When I first encountered Scrivener I thought, “Wow, this is a really great way to spend a huge amount of time doing work that isn’t writing.”

I still think it’s that, but I’m coming around to seeing how it’s also got the potential to be an incredibly useful tool. I’m working on a couple of projects where I need to be able to keep track of a lot of names and relationships, and my general method (methos) of doing that is by keeping document files with random information inserted into them, and naming them things like “Jo’s history” in which I also put, say, Morrison’s background, thus making it very difficult to find Morrison’s background later.

Scrivener’s format lends itself to keeping those kinds of notes in a file at the side of the page, allowing them to all be available at a click. Same with the synopsis; it’s in the same file, so it’s just a matter of switching over to it (though I’m so used to alt-tab to look at different pages I keep alt-tabbing myself out of Scrivener). All by itself those things are incredibly helpful (except the alt-tab problem), and there’s obviously a great deal more functionality that I don’t know how to use yet.

I clearly need a Matrix-style “I know kung fu” download, although there’s apparently an excellent Scrivener how-to by Gwen Hernandez, who *also* knows kung fu, so that’s almost the same thing. :)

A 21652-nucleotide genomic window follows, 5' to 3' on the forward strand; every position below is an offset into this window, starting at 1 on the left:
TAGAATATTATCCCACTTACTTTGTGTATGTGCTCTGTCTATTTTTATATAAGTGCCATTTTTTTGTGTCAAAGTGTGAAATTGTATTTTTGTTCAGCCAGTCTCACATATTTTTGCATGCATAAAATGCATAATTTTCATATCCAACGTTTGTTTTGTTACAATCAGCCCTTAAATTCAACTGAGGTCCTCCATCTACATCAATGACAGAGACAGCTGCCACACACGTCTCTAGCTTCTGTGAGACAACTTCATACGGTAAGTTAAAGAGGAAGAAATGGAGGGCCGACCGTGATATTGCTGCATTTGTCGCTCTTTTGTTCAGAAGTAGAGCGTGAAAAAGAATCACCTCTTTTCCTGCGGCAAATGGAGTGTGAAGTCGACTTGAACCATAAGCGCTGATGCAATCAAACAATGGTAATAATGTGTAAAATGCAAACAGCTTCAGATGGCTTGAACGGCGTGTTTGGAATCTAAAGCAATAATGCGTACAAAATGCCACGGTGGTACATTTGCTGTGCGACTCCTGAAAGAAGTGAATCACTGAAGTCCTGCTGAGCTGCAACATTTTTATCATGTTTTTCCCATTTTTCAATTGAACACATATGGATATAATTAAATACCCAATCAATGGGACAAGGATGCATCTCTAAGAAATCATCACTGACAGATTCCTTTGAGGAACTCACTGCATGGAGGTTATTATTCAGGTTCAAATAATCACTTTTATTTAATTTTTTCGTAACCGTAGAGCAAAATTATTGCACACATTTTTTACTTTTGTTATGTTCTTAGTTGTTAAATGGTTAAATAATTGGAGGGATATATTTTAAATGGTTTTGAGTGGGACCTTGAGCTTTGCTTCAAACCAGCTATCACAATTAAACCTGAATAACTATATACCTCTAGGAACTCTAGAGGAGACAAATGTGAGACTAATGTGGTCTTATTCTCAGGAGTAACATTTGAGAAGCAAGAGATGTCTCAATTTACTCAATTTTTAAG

Anyway, I started the one project for which Scrivener was obviously suited in it, but am slightly surprised to find myself setting a second proposal up in it too. Apparently I’m becoming a convert. Probably not enough of one to move the longer works in progress into it, but possibly enough to move MAGIC & MANNERS in so I can keep track of names…

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2 thoughts on “Scrivener

  1. I wrote my last novel in Scrivener, and found the binder very useful. The ability to highlight chapters by POV, and append a short synopsis so that I knew what
    major point happened when, proved very useful.

    I took Gwen’s online class, and bought her Scrivener for Dummies book. There are so many options. Ways to track plot points/clues/annotate your ms right out the window. I’m a plot-as-I-go-along/wow-I-never-saw-that-coming brand of writer, and Scrivener is useful in helping me track plot and characters as they develop. But it’s not for everyone.

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